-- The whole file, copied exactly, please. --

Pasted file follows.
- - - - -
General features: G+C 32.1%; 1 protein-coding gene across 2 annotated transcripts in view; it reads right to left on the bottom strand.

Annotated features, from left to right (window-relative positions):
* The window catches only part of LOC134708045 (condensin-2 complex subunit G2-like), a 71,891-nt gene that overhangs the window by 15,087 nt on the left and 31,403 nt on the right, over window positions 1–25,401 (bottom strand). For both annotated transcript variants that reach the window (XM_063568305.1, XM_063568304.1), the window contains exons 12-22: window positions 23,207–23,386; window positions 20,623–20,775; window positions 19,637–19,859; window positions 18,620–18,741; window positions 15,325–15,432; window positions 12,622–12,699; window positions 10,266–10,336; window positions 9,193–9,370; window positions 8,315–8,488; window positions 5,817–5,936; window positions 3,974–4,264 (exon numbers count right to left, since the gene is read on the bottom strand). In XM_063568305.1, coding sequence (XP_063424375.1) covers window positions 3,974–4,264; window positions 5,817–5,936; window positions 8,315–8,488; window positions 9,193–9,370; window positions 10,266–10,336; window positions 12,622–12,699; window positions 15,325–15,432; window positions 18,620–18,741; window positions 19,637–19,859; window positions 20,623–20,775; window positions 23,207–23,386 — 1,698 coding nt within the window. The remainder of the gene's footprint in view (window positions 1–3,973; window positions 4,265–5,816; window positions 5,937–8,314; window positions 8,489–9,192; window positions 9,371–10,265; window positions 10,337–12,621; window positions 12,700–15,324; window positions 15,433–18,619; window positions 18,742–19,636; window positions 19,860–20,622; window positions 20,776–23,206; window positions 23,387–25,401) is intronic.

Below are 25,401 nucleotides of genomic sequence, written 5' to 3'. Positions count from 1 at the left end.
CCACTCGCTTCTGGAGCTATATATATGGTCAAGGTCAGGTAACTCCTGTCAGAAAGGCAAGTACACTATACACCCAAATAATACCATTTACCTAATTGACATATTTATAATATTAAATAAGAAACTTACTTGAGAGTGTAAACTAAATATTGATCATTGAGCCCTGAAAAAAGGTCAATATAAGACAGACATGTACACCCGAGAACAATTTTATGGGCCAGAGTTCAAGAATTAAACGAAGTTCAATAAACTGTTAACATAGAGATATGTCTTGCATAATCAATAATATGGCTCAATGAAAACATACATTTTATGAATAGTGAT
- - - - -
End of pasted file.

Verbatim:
General features: G+C 32.1%; 1 protein-coding gene across 2 annotated transcripts in view; it reads right to left on the bottom strand.

Annotated features, from left to right (window-relative positions):
* The window catches only part of LOC134708045 (condensin-2 complex subunit G2-like), a 71,891-nt gene that overhangs the window by 15,087 nt on the left and 31,403 nt on the right, over window positions 1–25,401 (bottom strand). For both annotated transcript variants that reach the window (XM_063568305.1, XM_063568304.1), the window contains exons 12-22: window positions 23,207–23,386; window positions 20,623–20,775; window positions 19,637–19,859; window positions 18,620–18,741; window positions 15,325–15,432; window positions 12,622–12,699; window positions 10,266–10,336; window positions 9,193–9,370; window positions 8,315–8,488; window positions 5,817–5,936; window positions 3,974–4,264 (exon numbers count right to left, since the gene is read on the bottom strand). In XM_063568305.1, coding sequence (XP_063424375.1) covers window positions 3,974–4,264; window positions 5,817–5,936; window positions 8,315–8,488; window positions 9,193–9,370; window positions 10,266–10,336; window positions 12,622–12,699; window positions 15,325–15,432; window positions 18,620–18,741; window positions 19,637–19,859; window positions 20,623–20,775; window positions 23,207–23,386 — 1,698 coding nt within the window. The remainder of the gene's footprint in view (window positions 1–3,973; window positions 4,265–5,816; window positions 5,937–8,314; window positions 8,489–9,192; window positions 9,371–10,265; window positions 10,337–12,621; window positions 12,700–15,324; window positions 15,433–18,619; window positions 18,742–19,636; window positions 19,860–20,622; window positions 20,776–23,206; window positions 23,387–25,401) is intronic.

Below are 25,401 nucleotides of genomic sequence, written 5' to 3'. Positions count from 1 at the left end.
CCACTCGCTTCTGGAGCTATATATATGGTCAAGGTCAGGTAACTCCTGTCAGAAAGGCAAGTACACTATACACCCAAATAATACCATTTACCTAATTGACATATTTATAATATTAAATAAGAAACTTACTTGAGAGTGTAAACTAAATATTGATCATTGAGCCCTGAAAAAAGGTCAATATAAGACAGACATGTACACCCGAGAACAATTTTATGGGCCAGAGTTCAAGAATTAAACGAAGTTCAATAAACTGTTAACATAGAGATATGTCTTGCATAATCAATAATATGGCTCAATGAAAACATACATTTTATGAATAGTGAT